Thursday, June 29, 2017

A Twitter Hashstorm: The Alt-Right Controversy at the Southern Baptist Convention

from: http://www.sbcannualmeeting.net/sbc17/photo/271/
"Southern Baptists overwhelmingly pass a resolution June 14 condemning
the racism of the alt-right movement. Photo by Adam Covington"


The Southern Baptist Convention first rejected then resurrected a resolution against the alt-right and white supremacy. This occurred at their annual meeting held in Phoenix, AZ, a couple weeks ago in June, 2017. Click here for a sequence of events. There are many different ways to understand this process, and it stirred quite a controversy.

An Outsiders Perspective

It was a roller coaster ride of emotions for me. I stand not as a member of the SBC but as a very interested observer from the Catholic Church who cares deeply about race. My colleague (a Roman Catholic priest) and I attended the Convention as representatives of the US Catholic Bishops in Christian friendship.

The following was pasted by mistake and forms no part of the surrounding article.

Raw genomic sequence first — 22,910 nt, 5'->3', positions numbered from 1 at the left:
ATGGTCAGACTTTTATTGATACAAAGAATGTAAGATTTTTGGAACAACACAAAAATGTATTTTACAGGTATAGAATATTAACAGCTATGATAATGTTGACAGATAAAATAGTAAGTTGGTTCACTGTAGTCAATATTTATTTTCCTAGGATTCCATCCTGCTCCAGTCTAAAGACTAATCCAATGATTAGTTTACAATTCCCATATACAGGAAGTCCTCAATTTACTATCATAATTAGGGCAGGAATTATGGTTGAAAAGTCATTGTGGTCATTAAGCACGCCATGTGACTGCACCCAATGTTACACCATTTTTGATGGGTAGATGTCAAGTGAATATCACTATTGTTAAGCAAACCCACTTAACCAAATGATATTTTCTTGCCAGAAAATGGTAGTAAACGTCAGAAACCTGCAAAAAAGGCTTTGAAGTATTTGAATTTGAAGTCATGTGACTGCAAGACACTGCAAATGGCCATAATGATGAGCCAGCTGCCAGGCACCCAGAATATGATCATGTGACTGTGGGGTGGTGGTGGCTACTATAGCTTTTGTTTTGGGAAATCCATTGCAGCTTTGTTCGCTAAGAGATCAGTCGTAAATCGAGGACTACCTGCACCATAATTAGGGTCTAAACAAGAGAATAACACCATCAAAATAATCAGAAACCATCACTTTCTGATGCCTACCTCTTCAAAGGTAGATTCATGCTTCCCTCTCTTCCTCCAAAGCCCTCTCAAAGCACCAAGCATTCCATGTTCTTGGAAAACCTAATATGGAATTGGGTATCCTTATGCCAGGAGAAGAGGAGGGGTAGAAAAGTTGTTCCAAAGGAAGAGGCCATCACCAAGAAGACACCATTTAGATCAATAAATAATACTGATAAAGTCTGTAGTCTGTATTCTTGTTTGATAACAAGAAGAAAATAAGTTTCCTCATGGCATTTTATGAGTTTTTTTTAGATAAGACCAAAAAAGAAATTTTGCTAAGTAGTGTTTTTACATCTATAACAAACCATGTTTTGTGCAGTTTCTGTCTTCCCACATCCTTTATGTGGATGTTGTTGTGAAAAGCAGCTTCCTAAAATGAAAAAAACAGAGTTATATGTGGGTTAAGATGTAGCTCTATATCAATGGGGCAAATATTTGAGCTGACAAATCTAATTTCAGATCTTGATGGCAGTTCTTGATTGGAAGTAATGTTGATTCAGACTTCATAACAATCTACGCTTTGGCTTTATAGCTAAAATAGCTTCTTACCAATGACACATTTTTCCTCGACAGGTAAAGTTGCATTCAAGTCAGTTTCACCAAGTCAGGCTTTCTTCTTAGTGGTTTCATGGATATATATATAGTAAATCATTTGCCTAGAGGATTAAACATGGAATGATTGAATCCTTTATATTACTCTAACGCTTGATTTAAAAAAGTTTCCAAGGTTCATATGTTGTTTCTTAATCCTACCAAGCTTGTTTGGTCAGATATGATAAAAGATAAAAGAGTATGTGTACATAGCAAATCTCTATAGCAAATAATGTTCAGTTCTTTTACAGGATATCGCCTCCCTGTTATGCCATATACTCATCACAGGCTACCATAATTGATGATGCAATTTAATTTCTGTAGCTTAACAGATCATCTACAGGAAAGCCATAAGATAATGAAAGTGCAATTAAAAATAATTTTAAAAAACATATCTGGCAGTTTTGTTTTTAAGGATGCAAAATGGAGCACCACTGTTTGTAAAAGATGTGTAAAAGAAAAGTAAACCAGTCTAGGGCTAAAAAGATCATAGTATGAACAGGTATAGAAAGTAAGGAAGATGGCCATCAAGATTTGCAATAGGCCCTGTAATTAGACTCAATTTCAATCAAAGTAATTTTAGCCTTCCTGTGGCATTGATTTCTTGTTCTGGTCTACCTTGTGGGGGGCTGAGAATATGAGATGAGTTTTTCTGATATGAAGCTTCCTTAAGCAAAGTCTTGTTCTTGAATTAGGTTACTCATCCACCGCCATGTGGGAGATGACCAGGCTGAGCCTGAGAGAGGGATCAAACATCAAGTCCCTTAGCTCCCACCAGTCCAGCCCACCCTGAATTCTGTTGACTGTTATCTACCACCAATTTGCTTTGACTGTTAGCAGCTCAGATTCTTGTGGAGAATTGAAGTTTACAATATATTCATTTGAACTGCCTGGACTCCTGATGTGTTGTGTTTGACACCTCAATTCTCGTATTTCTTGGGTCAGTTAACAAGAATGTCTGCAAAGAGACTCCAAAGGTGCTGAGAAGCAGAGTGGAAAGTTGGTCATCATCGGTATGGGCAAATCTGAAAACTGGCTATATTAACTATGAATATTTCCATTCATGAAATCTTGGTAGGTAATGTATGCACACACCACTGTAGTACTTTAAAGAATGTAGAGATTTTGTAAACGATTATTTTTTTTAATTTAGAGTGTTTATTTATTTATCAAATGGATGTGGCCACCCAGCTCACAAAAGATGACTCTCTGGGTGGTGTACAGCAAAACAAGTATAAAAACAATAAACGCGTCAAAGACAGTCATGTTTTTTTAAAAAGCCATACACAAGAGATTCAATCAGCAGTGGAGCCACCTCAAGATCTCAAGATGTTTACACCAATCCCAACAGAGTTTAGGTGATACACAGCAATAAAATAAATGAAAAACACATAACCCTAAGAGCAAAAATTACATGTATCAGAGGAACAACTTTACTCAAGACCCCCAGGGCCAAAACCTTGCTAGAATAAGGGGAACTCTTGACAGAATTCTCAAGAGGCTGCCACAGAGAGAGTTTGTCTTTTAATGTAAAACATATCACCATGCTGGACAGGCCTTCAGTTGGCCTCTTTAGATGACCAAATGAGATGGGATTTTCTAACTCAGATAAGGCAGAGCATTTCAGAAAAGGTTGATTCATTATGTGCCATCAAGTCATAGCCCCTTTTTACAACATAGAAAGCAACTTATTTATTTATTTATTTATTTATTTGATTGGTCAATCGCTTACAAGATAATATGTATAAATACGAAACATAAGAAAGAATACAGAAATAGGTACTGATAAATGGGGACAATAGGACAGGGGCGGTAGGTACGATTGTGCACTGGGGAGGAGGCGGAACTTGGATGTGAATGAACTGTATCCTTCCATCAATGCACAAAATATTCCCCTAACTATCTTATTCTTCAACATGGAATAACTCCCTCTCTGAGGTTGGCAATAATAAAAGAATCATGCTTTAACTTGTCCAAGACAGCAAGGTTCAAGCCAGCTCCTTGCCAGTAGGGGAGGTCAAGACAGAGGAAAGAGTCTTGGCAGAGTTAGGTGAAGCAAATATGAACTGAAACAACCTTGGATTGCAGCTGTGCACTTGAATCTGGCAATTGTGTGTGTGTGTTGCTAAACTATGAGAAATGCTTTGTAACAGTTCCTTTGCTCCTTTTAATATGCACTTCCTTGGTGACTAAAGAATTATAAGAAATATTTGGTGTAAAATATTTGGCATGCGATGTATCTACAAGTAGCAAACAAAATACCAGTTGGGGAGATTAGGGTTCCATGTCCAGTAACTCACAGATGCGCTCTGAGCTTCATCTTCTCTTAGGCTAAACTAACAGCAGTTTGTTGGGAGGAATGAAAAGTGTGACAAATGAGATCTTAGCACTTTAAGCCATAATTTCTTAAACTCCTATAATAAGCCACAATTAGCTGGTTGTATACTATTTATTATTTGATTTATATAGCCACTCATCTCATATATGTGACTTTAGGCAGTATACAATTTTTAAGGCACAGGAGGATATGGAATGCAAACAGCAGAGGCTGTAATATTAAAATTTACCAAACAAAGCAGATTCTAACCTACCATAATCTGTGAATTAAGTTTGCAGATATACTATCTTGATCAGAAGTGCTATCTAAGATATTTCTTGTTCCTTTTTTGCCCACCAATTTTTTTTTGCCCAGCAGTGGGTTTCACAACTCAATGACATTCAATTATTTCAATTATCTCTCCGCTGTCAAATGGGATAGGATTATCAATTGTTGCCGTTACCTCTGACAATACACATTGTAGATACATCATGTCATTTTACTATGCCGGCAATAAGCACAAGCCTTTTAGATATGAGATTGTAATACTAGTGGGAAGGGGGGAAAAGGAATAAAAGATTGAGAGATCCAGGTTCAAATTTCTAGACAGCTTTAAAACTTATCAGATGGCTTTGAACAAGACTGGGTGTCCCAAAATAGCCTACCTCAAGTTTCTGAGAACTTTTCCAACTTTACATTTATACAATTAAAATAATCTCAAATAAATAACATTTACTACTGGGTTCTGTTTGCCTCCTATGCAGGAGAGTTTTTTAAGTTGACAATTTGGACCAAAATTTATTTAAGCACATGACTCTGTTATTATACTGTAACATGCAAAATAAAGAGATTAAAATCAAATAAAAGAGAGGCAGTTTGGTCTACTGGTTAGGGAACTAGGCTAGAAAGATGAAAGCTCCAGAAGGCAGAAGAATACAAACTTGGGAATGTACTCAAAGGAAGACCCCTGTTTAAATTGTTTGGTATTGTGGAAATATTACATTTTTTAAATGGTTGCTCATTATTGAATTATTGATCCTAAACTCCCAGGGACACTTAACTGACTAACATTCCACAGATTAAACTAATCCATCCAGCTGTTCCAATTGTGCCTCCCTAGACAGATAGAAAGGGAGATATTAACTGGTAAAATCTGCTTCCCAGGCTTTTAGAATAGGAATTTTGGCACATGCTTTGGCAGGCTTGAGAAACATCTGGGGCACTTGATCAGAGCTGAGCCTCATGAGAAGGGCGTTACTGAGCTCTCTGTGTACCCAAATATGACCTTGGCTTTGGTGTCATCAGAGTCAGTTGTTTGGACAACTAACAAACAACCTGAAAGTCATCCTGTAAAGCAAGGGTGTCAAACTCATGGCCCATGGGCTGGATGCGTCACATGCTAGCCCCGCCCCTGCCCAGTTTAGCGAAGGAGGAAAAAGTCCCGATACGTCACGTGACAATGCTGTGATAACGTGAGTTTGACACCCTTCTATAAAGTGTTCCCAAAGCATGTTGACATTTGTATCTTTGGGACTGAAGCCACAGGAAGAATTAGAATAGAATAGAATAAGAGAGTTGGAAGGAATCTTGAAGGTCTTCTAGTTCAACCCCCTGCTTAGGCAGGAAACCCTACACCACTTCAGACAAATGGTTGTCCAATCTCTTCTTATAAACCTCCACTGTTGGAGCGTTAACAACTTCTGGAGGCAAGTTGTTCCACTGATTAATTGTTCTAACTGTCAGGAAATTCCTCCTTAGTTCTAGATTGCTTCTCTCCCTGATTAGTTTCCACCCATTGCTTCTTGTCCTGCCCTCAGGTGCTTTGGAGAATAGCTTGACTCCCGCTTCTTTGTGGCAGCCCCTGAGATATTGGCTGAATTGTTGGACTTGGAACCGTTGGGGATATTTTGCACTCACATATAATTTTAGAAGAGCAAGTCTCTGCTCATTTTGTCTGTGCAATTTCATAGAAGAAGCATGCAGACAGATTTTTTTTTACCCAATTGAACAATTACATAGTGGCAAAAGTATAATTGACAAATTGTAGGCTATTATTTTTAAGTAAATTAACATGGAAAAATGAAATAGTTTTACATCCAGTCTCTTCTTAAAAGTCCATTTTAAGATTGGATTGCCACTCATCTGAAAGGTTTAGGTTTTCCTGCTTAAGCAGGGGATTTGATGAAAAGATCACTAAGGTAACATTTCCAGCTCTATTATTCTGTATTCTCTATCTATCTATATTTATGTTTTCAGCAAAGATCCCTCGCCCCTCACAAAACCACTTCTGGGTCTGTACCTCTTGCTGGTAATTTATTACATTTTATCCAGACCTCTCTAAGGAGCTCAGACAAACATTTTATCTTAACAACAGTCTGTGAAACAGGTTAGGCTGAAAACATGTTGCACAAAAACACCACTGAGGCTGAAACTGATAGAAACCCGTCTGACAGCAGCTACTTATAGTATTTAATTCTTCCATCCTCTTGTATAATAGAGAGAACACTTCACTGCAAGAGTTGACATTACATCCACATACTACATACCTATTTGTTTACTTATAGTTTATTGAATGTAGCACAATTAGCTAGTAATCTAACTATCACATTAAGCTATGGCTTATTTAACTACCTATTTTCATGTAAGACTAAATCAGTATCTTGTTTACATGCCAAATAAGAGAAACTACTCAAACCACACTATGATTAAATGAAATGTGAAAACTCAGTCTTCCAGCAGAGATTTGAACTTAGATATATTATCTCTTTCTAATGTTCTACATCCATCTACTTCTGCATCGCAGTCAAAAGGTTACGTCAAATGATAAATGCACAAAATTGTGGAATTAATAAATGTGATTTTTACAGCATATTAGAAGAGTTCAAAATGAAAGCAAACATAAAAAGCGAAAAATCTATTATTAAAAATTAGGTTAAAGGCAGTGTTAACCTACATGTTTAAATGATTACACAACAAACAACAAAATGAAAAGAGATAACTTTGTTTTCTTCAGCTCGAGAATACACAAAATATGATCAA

I spent much of the Convention glued to my Twitter feed, and I'm not typically an avid Twitter user.

News of the proposed resolution against the alt-right and white supremacy broke before the Convention. Twitter was chock full of some of the nastiest, most vile messages against it. Yet, I sensed something was awry. SBC pastors and leaders, as well as most church folks, are some of the most polite people I have ever met. They have a very Southern way of being indirect about grievances and disagreement. While they are also not shy about engaging in debate, what I saw on Twitter did not match the tone or timbre of what I have come to know as the SBC.